The 750 ml bottle appears larger, but it actually only holds a little more than two 12 oz cans of soda. At least, that’s what we tell ourselves when we accidentally polish off a bottle in one evening!

You wouldn’t feel bad about drinking 26 oz of beer or soda, so why beat yourself up about the wine? 

Providing the manufacturer has followed international guidelines, you can expect a standard wine bottle to always hold 750 ml, no matter the shape of the bottle! Don’t be fooled by the ‘punt’ in the bottle too.

The ‘punt,’ if you don’t know, is located at the bottom of the bottle of wine and looks like a dip. Often, people think that the size of this means the winemaker is placing less wine in the bottle but still charging you the same. 

Thankfully, this is not the case! Check the labels, and you will see that the wine bottle still holds 750ml, regardless of the size. Remember to always check the label as it will state how much wine is in each bottle. 


Finally completing our list today is the magnum, which can hold twice the wine as a standard bottle! That’s a lot of wine to enjoy! Despite being one of the more Common-sized wine bottles, it’s not seen as often as the 750ml bottle is.

Thankfully, you can still find this super-sized bottle in most wine stores! Just be prepared to ask someone for assistance locating it! 

You might be wondering, why would they make a bottle larger than the standard? There are two reasons: good-quality wine and the cheap wine usually bought by those on a budget who want a good time.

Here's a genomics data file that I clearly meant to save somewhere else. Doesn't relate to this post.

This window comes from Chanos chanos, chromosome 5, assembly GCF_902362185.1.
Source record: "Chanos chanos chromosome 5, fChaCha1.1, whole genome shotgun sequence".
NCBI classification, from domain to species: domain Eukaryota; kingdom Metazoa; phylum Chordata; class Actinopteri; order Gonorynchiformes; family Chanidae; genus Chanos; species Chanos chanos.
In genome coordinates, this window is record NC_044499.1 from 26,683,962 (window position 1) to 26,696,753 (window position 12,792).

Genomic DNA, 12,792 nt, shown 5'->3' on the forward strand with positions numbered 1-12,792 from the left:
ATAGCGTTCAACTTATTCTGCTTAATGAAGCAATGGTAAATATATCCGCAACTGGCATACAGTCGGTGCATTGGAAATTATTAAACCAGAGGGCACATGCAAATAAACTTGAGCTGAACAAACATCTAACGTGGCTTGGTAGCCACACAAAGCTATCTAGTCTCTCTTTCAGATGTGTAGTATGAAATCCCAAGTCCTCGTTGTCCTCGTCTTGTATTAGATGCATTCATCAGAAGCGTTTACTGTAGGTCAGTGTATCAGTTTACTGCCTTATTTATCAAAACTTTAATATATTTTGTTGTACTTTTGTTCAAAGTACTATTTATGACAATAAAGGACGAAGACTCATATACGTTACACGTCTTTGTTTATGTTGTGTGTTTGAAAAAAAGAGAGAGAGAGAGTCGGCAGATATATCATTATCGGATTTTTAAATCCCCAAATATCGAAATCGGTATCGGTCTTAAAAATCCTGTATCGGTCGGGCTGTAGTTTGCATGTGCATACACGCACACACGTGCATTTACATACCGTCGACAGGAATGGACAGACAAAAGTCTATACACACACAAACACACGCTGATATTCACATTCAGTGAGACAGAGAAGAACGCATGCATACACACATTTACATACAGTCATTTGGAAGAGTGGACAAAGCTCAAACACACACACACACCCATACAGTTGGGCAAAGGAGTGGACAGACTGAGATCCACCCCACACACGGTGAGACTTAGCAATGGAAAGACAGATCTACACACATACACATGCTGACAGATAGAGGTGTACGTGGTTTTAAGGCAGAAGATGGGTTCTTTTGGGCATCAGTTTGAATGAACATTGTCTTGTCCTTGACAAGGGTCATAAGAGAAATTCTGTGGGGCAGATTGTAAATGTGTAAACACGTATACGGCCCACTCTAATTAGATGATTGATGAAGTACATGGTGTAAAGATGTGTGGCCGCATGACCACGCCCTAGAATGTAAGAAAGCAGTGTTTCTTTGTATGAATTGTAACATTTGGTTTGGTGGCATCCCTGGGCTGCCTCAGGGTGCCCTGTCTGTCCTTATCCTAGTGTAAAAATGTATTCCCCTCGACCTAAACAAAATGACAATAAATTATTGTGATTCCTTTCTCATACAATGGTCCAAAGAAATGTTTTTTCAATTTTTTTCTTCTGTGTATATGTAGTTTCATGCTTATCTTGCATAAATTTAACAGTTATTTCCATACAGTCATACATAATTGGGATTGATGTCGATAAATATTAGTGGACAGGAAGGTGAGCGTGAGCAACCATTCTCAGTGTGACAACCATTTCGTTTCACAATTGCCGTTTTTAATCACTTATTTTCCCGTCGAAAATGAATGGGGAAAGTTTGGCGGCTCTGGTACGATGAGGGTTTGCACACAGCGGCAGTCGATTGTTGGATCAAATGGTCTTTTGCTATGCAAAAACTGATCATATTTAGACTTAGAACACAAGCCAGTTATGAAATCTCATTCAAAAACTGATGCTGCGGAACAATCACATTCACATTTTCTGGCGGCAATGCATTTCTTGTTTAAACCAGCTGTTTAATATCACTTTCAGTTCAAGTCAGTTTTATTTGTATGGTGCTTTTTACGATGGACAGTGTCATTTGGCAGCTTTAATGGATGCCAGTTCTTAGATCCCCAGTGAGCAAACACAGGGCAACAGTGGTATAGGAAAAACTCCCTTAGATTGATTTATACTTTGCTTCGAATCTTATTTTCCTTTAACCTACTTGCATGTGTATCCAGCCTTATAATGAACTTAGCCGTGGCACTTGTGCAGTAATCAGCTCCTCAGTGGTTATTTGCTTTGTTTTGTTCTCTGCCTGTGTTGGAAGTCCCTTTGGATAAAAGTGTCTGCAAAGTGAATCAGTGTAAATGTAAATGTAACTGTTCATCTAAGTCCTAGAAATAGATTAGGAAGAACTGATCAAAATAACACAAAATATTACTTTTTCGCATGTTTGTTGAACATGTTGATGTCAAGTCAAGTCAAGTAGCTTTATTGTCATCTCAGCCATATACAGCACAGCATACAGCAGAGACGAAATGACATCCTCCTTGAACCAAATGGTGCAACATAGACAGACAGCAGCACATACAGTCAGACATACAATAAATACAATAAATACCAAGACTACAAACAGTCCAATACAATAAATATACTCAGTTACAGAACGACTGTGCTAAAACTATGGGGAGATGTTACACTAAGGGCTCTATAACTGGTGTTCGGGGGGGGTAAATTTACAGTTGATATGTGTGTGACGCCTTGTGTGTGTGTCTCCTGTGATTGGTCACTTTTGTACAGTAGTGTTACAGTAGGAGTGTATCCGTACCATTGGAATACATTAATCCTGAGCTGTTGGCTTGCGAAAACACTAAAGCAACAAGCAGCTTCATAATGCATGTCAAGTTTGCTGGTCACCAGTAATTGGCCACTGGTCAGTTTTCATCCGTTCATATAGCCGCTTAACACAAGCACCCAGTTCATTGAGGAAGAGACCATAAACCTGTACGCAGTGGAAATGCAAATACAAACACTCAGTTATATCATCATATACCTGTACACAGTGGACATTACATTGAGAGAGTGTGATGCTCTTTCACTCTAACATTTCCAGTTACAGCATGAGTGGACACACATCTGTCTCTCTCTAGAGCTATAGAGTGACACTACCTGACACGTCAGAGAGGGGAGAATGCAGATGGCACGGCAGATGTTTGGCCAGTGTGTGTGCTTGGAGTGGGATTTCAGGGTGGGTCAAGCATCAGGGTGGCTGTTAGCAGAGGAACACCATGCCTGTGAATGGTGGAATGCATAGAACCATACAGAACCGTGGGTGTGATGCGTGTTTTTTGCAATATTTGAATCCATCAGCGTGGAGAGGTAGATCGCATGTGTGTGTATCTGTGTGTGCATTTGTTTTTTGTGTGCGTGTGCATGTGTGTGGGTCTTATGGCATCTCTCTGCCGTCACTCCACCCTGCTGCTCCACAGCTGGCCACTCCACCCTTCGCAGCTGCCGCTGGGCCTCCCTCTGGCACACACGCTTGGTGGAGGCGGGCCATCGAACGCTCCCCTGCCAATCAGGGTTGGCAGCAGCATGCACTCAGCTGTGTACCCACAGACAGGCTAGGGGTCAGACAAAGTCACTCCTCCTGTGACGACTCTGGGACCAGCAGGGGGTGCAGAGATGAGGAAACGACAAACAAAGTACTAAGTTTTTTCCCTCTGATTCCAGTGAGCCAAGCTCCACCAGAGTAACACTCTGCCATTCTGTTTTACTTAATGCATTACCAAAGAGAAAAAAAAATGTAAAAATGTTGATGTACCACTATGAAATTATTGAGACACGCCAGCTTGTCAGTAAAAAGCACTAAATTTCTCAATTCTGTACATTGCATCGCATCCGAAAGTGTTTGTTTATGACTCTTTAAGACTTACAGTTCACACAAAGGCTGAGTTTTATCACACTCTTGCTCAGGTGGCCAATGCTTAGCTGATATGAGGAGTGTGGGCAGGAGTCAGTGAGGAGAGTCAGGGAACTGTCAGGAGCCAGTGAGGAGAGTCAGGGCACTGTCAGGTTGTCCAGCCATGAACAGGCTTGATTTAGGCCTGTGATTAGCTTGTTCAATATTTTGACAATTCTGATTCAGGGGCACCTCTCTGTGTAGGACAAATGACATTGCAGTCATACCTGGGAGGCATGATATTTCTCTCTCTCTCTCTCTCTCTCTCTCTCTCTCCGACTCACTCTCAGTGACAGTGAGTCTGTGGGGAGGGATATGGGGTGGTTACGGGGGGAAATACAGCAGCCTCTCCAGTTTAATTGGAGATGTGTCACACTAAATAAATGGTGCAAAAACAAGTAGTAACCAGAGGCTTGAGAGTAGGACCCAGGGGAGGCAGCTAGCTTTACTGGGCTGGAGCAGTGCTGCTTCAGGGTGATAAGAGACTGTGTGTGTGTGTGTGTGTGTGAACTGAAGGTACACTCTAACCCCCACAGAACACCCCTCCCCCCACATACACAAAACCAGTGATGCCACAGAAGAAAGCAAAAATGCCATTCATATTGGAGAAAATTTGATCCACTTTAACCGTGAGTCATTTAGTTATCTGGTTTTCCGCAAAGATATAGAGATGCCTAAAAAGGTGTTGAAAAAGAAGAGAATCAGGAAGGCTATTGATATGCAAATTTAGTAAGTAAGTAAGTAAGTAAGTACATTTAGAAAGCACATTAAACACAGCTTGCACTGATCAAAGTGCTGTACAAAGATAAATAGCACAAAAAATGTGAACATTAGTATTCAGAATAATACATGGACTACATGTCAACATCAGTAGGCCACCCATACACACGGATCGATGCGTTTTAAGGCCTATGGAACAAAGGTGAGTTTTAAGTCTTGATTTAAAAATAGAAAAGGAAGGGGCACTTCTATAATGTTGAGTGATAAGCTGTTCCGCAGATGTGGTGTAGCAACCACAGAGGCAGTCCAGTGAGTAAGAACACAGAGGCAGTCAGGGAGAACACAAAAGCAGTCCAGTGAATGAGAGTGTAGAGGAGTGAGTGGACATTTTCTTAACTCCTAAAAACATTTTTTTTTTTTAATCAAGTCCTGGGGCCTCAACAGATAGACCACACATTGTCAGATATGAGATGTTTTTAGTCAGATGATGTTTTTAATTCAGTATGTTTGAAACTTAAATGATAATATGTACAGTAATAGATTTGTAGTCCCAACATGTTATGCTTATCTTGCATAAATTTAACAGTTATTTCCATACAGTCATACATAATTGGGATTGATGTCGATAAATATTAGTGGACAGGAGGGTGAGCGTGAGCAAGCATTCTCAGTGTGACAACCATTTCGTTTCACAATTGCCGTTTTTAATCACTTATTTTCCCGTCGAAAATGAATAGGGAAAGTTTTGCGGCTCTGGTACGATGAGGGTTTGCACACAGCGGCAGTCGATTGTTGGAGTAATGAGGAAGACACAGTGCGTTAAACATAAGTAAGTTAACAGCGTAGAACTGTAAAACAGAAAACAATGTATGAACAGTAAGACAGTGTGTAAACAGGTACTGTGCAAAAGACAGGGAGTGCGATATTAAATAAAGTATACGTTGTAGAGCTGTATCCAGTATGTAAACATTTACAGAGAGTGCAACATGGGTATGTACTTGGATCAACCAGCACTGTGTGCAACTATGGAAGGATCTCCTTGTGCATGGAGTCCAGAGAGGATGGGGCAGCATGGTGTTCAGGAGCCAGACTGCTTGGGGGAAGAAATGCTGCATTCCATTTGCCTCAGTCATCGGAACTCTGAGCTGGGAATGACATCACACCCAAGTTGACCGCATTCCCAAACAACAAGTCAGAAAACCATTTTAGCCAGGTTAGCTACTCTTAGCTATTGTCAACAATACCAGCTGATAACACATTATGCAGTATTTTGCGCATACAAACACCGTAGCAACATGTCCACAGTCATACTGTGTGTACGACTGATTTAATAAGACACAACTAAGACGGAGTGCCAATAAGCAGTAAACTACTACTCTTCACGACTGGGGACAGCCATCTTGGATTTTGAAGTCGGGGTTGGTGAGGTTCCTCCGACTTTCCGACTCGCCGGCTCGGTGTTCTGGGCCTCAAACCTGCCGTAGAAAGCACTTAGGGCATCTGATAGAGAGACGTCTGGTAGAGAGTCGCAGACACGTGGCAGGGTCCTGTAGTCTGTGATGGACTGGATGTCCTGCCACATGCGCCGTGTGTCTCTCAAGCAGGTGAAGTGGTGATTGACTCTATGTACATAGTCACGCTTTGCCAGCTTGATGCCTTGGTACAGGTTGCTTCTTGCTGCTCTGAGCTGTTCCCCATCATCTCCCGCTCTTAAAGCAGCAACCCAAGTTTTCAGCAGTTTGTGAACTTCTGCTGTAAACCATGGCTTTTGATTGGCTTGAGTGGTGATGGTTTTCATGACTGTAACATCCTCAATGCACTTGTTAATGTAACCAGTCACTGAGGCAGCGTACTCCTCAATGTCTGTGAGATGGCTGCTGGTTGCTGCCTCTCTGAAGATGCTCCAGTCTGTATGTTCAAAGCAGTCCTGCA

Think of a group of girls looking for a cheap buzz before they hit the town! 

Good quality wine bottled in a magnum is made to age, and it will also have less air per volume than a standard volume to deliver slower oxidation and a better aging process. This works best with wines that are meant to be aged for a long period.

As magnums are twice the size of standard wine bottles, they can be difficult to house. Be sure to check that you have the space for them before investing in a few bottles to age in your cellar.

Once aged, these larger bottles of wine are sure to be a talking point at a dinner party or function. 

Onto the other reason wine is bottled in this larger size, to save money, we mentioned that you could often find cheaper bottles of wine in this larger size, the cheap wine that burns your throat and leaves you with a head full of regret the next day.

So why do they sell this wine in such a large bottle? Well, it’s cheaper! It’s more economical to fill one bottle. You only need one bottle, one label, one cork, saving money and allowing manufacturers to sell the wine at a lower price. 

It also allows you to save space with one larger bottle of wine than two smaller bottles! If you opt for a magnum, you can enjoy more wine than normal, but be mindful that the price will determine the quality and taste of the wine! 

Final Word

And there you have it, the common wine bottle sizes! Whether you are after a small bottle of wine to sneak onto the train or a large-sized bottle to wow your guests at a dinner party, there is sure to be a size here that suits your needs!

Remember that the wine is prone to oxidize quicker with smaller wine bottles, whereas a magnum bottle of wine will take longer to age. 

Why not take your newfound information shopping with you and see what wine you end up with? Be sure to always drink responsibly and speak to someone if you find it difficult to stop drinking. Wine should be enjoyed but in moderation to ensure you remain healthy. 

Emma Miller